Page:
Hi, my name is Shaun and I am interested in learning more about the development of social cognition. As a first year graduate student in the Alison Gopnik's Lab I plan to study how young children reason about other people’s actions, thoughts, and emotions. I would also like to investigate how these reasoning abilities change over time to allow children, adolescents, and adults to navigate increasingly complex social interactions such as communication, pedagogy, and joint action.

Zac Irving PhD

Zac Irving PhD

I am a Postdoctoral Fellow in Alison Gopnik's Cognitive Development Lab at the University of California, Berkeley and a frequent collaborator with Kalina Christoff's Cognitive Neuroscience of Thought Lab at the University of British Columbia. I received my PhD in Philosophy from the University of Toronto, where I developed one of the first philosophical theories of mind-wandering. My theory focuses on the dynamics of thought: in particular, why the wandering mind drifts from one topic to another.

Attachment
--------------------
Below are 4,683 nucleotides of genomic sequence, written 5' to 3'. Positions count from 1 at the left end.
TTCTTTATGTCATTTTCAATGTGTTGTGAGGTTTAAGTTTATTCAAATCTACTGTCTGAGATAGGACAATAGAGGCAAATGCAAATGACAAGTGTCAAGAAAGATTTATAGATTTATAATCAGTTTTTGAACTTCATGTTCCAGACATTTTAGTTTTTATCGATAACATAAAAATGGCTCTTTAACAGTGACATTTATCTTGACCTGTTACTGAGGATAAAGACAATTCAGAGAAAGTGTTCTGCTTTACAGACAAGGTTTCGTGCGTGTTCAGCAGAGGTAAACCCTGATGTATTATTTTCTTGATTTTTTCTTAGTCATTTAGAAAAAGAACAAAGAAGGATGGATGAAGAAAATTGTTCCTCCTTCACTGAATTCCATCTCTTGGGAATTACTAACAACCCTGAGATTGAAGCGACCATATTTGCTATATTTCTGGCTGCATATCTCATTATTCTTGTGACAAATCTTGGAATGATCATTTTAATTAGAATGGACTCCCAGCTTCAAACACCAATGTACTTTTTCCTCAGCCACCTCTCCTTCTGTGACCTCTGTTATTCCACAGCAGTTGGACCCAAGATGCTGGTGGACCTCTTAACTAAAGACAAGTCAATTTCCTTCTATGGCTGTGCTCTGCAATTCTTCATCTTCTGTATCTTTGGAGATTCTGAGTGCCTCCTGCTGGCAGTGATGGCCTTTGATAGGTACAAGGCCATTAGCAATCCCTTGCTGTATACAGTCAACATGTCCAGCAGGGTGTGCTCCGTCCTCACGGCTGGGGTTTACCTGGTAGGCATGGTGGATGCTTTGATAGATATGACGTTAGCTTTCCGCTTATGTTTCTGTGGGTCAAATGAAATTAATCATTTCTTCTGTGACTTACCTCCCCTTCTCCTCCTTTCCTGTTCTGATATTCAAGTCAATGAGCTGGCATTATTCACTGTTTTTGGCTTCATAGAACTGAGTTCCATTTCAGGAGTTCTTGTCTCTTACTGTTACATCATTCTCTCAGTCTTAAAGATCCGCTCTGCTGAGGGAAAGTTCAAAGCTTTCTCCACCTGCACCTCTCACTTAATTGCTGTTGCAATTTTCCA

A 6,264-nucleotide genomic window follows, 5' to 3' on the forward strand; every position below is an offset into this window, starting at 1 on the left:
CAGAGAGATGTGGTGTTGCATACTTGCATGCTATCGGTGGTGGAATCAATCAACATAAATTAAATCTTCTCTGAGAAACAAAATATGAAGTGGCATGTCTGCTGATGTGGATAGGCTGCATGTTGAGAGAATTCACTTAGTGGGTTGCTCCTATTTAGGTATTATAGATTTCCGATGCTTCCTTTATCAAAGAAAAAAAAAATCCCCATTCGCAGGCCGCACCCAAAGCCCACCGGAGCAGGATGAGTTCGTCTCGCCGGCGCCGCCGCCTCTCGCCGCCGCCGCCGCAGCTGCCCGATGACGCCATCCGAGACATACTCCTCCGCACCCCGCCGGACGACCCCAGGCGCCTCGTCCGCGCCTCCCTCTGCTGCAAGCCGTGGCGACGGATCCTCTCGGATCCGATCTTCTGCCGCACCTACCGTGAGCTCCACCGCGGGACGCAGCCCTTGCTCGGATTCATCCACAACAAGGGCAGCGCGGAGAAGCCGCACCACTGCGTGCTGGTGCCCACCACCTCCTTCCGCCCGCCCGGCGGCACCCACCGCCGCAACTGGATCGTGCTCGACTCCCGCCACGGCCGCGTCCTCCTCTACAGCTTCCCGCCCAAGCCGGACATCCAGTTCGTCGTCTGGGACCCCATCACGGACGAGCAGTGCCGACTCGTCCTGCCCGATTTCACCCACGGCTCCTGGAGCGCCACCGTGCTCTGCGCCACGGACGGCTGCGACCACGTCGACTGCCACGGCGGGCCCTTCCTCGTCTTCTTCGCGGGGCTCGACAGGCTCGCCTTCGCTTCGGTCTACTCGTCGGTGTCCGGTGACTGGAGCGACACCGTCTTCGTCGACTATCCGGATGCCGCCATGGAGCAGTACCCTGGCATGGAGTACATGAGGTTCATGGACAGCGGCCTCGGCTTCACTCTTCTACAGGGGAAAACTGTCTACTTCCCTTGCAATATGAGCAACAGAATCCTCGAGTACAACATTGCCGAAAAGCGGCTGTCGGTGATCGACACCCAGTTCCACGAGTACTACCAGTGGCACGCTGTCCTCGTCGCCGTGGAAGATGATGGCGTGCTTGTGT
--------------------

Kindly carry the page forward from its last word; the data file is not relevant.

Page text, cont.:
My postdoctoral research extends this project in two related directions, which lie at the intersection of philosophy, developmental psychology, and cognitive neuroscience. My research with Professor Gopnik focuses on the similarities between adult mind-wandering and how children's thinking and imagination. I am studying whether mind-wandering can induce child-like thinking in adults, improving performance in situations where children learn more flexibly than adults.

Azzurra Ruggeri

Dr. Azzurra Ruggeri

How do young children learn so much about the world, and so efficiently? My research investigates how children actively seek information in their physical and social environments as evidence to test and dynamically revise their hypotheses and theories over time. My program explores the development of active learning across the life span, analyzing the effectiveness of children’s information search and hypothesis testing strategies, such as question asking and selective exploration, and identifying potential sources of developmental change. In particular, my work inaugurates the developmental investigation of “ecological learning”, defined as the ability to flexibly and dynamically select those active learning strategies that maximize learning efficiency in different learning environments. Finally, I am interested in developing an approach to classroom learning that leverages children’s active learning strategies and theory-building abilities and harnesses them to inform education policy.

Sophia Sanborn

Sophia Sanborn